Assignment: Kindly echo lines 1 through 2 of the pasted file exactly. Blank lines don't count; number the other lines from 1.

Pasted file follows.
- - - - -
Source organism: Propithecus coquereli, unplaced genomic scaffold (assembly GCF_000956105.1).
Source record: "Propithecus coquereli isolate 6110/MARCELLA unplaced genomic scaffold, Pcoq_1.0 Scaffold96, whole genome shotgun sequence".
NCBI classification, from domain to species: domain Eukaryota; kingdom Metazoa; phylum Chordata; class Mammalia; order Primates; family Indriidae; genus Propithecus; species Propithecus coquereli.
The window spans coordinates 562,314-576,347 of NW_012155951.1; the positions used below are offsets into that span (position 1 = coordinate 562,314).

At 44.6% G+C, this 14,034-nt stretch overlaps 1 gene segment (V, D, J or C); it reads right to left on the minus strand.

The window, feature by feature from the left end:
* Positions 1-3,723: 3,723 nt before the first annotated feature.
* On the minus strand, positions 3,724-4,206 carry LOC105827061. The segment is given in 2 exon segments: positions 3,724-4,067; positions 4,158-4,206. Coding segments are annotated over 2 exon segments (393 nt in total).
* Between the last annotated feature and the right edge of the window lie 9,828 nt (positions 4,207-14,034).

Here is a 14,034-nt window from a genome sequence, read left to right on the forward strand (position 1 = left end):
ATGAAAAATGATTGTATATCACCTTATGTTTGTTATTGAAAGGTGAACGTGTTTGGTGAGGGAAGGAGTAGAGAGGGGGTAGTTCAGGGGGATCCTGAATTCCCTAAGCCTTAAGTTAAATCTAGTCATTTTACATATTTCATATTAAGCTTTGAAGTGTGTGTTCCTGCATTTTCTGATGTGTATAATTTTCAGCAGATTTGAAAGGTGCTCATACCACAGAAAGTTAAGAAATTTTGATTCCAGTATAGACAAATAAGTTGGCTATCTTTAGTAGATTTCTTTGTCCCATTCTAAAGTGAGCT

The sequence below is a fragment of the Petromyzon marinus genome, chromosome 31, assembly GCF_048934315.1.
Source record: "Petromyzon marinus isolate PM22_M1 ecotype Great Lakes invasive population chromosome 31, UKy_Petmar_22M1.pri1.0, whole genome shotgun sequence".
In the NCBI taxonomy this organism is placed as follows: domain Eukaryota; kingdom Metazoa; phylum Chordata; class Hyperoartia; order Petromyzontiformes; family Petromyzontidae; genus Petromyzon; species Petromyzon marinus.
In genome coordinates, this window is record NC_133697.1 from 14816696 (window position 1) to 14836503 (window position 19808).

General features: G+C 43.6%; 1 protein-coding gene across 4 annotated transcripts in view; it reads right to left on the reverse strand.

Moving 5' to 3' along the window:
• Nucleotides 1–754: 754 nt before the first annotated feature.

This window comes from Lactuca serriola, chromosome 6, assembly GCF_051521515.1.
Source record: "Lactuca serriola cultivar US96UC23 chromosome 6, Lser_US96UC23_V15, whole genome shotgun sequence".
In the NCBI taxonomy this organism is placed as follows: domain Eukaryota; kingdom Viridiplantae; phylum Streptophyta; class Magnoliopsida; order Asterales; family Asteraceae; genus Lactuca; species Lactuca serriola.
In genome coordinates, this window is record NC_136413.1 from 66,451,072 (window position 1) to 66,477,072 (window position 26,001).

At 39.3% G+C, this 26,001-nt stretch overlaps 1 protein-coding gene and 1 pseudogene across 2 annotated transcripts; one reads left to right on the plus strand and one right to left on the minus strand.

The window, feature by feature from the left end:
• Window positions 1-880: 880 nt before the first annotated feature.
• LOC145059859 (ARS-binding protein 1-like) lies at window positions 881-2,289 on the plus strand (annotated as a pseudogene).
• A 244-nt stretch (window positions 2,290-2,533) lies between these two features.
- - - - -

Source organism: Propithecus coquereli, unplaced genomic scaffold (assembly GCF_000956105.1).
Source record: "Propithecus coquereli isolate 6110/MARCELLA unplaced genomic scaffold, Pcoq_1.0 Scaffold96, whole genome shotgun sequence".